Publisher: Image Comics
Writer: Jason McNamara
Artist: Greg Hinkle
Publisher: 23rd March, 2016
The Rattler has been on my radar ever since I discovered the art of Greg Hinkle last year through Airboy. It had been in the works for a long time until Jason and Greg brought it to Kickstarter, and now Image have agreed to publish it. So naturally, I jumped on this opportunity for an early review of the OGN release.
The truth, they say, is stranger than fiction, and the roots of this story lie in the actual events. In fact, the actual account of what happened to Jason McNamara has been detailed by the man himself at the end of the story, and it’s almost as engrossing (not to mention more than a little creepy) as the tale it has inspired.
The Rattler follows the story of Stephen Thorn, a man who was helpless to prevent the kidnapping of his wife in front of him some years past. As a result of her abduction (she was never found), Stephen has campaigned for victim’s rights ever since. Becoming a fierce right-wing campaigner for zero tolerance against offenders, he has built a database of criminals that his foundation use in their cause. Throughout all of this, he has never stopped believing his wife was alive. Then, one night, he goes to visit his father on his deathbed. Having been estranged from his father for many years, he gloats over the wreck his father has become, before making peace with him as he slips away. As Stephen turns away from the body of his father he hears the voice of his wife from the dead mouth, begging him to help her get out of the place she is trapped in.
This sets of a dramatic chain of events as we follow Stephen on his journey to find his kidnapped wife, and I’ll tell you now, it’s a doozy. Not knowing (as the reader) if this is some psychological break brought on by his dad’s death, or vindication of Stephens years of campaigning, Jason McNamara has written a fun story that jumps from drama to horror to murder to psychological thriller and back again. It’s an effortless read with more twists and turns than a switchback road in the alps, and it always keeps you guessing. You just don’t know what’s coming next until the final reveal, and then suddenly everything makes sense. The dramatisation is excellent, the story flow is dynamic, even the ending is the complete fit. It’s only one hundred pages and I sped through the story like I was consuming my last meal, I was simply enjoying myself that much!
Greg Hinkle has once more taken on all the art duties himself, although he has it a little easier as The Rattler is in monochrome. There are the occasional splashes of red through if the scene is bloody which gives the comic a bit of an Indy ‘Small Press’ feel. That’s a lie, there is a lot of blood in this, I think Greg was having a great time with Jason’s script. Greg has such a wonderfully unique style of drawing that I absolutely love. The characterisation in the faces he draws is great; a skill I believe to be the sign of a good comic artist. Greg, however, has a secret weapon: I’ve never quite seen someone who uses hands in the way he does to bring some emotional authenticity to a scene. Don’t believe me?Have another read and pay close attention!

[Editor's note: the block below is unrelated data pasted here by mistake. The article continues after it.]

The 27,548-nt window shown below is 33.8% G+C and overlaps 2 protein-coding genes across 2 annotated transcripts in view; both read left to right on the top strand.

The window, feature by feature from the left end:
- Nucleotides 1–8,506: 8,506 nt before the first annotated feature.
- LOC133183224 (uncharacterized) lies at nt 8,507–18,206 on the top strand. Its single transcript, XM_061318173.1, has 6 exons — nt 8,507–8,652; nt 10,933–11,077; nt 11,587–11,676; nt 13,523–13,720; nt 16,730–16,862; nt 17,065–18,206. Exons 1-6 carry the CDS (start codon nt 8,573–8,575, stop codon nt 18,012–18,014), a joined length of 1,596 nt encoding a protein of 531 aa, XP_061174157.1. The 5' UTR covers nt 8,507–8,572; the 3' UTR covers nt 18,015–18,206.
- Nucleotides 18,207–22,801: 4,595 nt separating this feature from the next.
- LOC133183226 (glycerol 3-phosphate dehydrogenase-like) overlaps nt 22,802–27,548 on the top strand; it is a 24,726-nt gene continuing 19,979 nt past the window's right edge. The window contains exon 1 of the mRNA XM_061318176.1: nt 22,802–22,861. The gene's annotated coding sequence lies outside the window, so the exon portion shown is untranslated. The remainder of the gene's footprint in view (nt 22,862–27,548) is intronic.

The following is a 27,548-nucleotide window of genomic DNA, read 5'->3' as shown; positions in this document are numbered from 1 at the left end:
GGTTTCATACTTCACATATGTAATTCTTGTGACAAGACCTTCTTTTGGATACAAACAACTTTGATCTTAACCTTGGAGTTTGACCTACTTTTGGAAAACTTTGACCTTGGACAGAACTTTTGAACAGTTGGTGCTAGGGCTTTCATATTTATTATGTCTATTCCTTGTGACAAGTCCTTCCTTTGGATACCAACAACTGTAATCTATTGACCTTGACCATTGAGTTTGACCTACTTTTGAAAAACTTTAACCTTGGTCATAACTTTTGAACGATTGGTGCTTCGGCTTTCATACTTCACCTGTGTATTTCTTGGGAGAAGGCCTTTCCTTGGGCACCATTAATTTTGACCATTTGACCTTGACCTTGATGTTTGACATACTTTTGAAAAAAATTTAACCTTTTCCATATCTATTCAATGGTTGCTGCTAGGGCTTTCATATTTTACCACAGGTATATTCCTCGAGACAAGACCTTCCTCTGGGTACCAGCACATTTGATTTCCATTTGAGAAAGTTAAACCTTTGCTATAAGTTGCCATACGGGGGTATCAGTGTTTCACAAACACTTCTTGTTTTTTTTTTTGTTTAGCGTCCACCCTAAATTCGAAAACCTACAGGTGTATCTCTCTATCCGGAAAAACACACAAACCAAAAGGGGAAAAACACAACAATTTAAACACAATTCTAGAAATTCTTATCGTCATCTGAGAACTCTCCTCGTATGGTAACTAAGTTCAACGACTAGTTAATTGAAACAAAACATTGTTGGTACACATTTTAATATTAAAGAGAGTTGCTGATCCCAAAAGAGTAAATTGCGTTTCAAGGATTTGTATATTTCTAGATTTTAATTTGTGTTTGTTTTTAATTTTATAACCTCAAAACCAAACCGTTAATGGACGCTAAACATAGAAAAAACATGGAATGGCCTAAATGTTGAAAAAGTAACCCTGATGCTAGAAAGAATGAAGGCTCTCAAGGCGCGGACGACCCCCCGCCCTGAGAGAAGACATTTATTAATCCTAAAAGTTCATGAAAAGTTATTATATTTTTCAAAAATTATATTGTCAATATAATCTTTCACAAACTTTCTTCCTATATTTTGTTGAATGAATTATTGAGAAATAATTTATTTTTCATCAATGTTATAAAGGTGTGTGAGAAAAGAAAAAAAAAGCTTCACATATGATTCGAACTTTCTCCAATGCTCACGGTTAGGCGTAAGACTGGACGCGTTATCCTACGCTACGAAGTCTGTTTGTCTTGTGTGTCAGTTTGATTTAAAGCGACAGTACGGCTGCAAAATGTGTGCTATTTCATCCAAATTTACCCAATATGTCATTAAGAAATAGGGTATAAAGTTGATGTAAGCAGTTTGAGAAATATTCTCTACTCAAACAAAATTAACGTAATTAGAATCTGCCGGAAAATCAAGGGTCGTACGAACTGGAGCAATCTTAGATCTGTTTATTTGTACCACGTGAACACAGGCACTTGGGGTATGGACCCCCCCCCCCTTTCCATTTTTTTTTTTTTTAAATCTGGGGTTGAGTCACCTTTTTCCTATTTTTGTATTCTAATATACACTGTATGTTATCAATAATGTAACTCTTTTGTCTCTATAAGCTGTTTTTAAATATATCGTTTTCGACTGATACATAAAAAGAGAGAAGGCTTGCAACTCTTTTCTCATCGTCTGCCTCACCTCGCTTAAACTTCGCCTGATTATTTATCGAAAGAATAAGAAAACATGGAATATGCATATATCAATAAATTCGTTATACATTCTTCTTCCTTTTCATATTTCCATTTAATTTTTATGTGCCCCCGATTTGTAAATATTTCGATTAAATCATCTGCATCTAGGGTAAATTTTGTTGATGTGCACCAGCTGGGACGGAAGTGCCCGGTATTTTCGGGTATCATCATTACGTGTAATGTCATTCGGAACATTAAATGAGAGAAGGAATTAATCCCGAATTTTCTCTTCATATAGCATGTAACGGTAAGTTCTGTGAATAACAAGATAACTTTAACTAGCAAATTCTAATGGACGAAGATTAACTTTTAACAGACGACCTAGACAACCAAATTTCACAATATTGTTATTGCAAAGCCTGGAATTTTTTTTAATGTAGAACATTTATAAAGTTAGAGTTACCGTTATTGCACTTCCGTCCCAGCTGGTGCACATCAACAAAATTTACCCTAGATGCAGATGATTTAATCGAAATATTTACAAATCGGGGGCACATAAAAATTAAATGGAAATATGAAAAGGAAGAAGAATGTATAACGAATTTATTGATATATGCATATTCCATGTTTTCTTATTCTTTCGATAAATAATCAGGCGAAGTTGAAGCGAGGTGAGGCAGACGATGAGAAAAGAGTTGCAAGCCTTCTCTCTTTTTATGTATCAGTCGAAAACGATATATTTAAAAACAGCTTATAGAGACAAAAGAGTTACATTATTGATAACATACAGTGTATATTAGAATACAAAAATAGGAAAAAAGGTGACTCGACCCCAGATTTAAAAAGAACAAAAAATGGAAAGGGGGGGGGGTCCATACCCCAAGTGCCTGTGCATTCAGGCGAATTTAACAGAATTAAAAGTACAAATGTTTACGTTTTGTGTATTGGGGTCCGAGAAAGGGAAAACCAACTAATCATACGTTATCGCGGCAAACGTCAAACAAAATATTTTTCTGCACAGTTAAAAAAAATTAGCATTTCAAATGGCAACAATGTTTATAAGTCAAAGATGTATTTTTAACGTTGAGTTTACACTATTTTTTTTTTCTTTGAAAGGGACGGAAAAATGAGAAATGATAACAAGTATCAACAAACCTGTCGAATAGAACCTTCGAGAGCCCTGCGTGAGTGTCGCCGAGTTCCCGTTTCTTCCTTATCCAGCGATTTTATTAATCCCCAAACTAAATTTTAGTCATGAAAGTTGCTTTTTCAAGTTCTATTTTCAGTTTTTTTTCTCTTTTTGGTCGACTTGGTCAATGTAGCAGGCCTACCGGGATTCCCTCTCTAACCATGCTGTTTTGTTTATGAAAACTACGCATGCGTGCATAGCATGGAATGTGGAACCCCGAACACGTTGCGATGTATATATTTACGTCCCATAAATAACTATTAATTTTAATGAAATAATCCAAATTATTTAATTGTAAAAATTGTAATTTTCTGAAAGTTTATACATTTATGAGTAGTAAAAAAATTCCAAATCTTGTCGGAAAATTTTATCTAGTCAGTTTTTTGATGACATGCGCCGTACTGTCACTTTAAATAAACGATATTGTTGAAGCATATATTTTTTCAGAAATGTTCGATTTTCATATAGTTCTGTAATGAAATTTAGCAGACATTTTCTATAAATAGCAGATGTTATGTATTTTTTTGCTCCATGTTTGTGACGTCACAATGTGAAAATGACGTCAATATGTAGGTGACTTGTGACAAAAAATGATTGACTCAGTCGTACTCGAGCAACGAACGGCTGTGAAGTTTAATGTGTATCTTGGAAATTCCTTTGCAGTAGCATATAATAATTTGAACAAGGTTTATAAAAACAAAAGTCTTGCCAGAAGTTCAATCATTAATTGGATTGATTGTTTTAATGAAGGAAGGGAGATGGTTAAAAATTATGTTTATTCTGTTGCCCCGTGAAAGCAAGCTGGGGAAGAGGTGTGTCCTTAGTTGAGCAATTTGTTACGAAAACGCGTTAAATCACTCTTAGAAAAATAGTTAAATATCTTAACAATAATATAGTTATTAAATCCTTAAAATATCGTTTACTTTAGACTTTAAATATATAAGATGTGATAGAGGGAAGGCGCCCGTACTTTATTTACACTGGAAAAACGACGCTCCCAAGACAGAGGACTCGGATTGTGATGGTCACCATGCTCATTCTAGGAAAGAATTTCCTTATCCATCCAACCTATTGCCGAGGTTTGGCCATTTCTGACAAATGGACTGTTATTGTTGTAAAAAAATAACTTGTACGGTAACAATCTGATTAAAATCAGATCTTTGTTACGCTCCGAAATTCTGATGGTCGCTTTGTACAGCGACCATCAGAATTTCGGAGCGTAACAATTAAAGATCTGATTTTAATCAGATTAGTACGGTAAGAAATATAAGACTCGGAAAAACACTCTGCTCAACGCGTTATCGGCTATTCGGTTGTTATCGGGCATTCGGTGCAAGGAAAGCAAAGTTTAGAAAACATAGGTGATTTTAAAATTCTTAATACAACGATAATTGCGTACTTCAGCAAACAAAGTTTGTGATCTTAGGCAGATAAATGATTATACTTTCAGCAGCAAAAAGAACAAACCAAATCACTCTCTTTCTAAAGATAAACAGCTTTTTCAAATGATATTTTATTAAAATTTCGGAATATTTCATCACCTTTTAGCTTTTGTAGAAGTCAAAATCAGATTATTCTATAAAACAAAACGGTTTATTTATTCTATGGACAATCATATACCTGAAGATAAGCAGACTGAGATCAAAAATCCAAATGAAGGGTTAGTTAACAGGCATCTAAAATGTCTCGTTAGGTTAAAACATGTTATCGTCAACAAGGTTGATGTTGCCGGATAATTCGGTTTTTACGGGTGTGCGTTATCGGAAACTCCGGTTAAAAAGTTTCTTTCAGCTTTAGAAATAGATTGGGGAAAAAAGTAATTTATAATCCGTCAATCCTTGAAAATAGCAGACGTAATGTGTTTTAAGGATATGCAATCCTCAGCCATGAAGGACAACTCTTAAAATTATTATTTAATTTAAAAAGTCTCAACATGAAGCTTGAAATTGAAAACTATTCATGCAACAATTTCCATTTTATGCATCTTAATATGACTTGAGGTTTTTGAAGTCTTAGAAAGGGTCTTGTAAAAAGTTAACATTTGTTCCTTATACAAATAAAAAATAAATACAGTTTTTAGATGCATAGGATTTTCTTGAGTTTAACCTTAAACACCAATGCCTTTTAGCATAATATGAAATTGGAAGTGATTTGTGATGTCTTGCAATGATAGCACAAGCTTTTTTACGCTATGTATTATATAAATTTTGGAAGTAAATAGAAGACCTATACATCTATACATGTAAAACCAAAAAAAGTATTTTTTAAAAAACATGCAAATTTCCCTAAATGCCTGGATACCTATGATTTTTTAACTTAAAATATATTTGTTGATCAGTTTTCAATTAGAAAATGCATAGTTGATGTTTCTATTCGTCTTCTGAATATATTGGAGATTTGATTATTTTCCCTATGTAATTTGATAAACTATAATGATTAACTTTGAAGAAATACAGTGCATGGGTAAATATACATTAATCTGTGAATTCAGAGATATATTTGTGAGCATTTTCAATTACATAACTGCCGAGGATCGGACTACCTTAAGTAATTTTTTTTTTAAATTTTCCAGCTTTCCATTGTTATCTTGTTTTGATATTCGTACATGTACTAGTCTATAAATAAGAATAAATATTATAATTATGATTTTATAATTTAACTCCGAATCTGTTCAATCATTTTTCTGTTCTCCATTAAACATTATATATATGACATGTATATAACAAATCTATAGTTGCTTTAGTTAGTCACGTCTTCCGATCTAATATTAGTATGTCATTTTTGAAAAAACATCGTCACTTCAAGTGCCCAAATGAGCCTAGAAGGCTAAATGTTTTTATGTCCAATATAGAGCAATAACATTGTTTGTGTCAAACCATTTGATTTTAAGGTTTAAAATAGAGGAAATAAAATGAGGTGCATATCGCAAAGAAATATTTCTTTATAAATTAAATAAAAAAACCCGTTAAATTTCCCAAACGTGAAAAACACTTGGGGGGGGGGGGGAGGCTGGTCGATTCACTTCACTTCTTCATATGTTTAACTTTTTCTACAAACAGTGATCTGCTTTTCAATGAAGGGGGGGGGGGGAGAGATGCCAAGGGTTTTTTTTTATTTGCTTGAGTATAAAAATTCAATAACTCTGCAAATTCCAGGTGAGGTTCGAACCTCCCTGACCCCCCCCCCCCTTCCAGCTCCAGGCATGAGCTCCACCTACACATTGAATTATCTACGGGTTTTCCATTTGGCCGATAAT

Another cool little ‘tell’ Greg has used in The Rattler is the paneling. The layout is fairly standard and easy to read; the clues to the scenes he leaves are in the borders. Sure, most are thick lines, but these change with the mood of the story. If Stephen is under a lot of strain, or his wife is speaking to him the panel borders wobble. When the Marshall is thinking through the clues, the borders disappear. In high action scenes the borders are jagged. It’s little nuances like these in the art that really add to the complete feel of the story, and I love picking up on them. There is also a quite wonderful little Airboy easter egg in there for those familiar to his work with James Robinson. It is such a clever little surprise that it will delight fans in the know, and be completely oblivious for those none the wiser.
The Rattler is a brilliant little find, it’s a wonderful and twisting story that deserves (I think) to be a lot longer than it actually is. That would be my one complaint, that the story was over just a little too fast; I think this puppy could have had a little bit more mileage. In saying that, I would still strongly recommend you pick this up. If I find myself devouring a comic as fast as I did this one then I’m definitely enjoying myself, and I love the fact that the ending was not a cop out, it just served to make it all the more real and complete a tale. I will be genuinely surprised if, ultimately, this does not get optioned, as it practically screams Indy movie.
The writer of this piece was: Andrew McGlinn
Andrew Tweets from @Jockdoom.